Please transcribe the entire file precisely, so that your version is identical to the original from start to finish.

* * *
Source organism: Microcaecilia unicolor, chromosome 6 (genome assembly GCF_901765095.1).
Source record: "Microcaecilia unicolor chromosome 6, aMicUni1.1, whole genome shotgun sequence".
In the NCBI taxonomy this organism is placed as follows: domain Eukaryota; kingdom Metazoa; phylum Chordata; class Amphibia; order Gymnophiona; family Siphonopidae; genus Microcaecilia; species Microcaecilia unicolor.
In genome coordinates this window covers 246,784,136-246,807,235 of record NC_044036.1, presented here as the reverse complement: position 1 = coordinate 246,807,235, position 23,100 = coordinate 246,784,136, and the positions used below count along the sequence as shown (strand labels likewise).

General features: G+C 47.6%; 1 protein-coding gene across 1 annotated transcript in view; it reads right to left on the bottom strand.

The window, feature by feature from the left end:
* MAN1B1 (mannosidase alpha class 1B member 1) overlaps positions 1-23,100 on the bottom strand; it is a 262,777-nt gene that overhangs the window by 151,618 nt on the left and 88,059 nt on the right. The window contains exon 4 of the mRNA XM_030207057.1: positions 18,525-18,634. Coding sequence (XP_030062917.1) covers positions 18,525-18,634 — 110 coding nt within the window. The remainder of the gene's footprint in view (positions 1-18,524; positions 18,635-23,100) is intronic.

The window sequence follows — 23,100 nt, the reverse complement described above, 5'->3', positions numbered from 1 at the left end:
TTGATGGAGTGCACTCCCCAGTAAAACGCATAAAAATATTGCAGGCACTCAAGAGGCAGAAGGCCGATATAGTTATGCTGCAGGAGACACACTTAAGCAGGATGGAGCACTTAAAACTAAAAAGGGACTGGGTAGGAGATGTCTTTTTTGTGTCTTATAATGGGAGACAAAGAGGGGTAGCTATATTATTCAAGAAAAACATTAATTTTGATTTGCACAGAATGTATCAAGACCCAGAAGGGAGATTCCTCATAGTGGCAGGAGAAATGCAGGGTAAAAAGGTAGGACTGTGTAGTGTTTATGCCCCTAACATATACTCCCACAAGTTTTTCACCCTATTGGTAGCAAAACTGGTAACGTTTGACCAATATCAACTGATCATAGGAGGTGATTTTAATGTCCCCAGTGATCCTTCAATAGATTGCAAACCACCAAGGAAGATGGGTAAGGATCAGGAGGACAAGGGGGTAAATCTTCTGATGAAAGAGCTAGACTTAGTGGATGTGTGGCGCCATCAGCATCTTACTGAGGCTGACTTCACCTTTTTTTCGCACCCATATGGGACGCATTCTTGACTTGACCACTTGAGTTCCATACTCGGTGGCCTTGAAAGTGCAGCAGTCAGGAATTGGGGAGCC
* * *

Source organism: Microcaecilia unicolor, chromosome 6 (genome assembly GCF_901765095.1).
Source record: "Microcaecilia unicolor chromosome 6, aMicUni1.1, whole genome shotgun sequence".
In the NCBI taxonomy this organism is placed as follows: domain Eukaryota; kingdom Metazoa; phylum Chordata; class Amphibia; order Gymnophiona; family Siphonopidae; genus Microcaecilia; species Microcaecilia unicolor.
In genome coordinates this window covers 246,784,136-246,807,235 of record NC_044036.1, presented here as the reverse complement: position 1 = coordinate 246,807,235, position 23,100 = coordinate 246,784,136, and the positions used below count along the sequence as shown (strand labels likewise).

General features: G+C 47.6%; 1 protein-coding gene across 1 annotated transcript in view; it reads right to left on the bottom strand.

The window, feature by feature from the left end:
* MAN1B1 (mannosidase alpha class 1B member 1) overlaps positions 1-23,100 on the bottom strand; it is a 262,777-nt gene that overhangs the window by 151,618 nt on the left and 88,059 nt on the right. The window contains exon 4 of the mRNA XM_030207057.1: positions 18,525-18,634. Coding sequence (XP_030062917.1) covers positions 18,525-18,634 — 110 coding nt within the window. The remainder of the gene's footprint in view (positions 1-18,524; positions 18,635-23,100) is intronic.

The window sequence follows — 23,100 nt, the reverse complement described above, 5'->3', positions numbered from 1 at the left end:
TTGATGGAGTGCACTCCCCAGTAAAACGCATAAAAATATTGCAGGCACTCAAGAGGCAGAAGGCCGATATAGTTATGCTGCAGGAGACACACTTAAGCAGGATGGAGCACTTAAAACTAAAAAGGGACTGGGTAGGAGATGTCTTTTTTGTGTCTTATAATGGGAGACAAAGAGGGGTAGCTATATTATTCAAGAAAAACATTAATTTTGATTTGCACAGAATGTATCAAGACCCAGAAGGGAGATTCCTCATAGTGGCAGGAGAAATGCAGGGTAAAAAGGTAGGACTGTGTAGTGTTTATGCCCCTAACATATACTCCCACAAGTTTTTCACCCTATTGGTAGCAAAACTGGTAACGTTTGACCAATATCAACTGATCATAGGAGGTGATTTTAATGTCCCCAGTGATCCTTCAATAGATTGCAAACCACCAAGGAAGATGGGTAAGGATCAGGAGGACAAGGGGGTAAATCTTCTGATGAAAGAGCTAGACTTAGTGGATGTGTGGCGCCATCAGCATCTTACTGAGGCTGACTTCACCTTTTTTTCGCACCCATATGGGACGCATTCTTGACTTGACCACTTGAGTTCCATACTCGGTGGCCTTGAAAGTGCAGCAGTCAGGAATTGGGGAGCC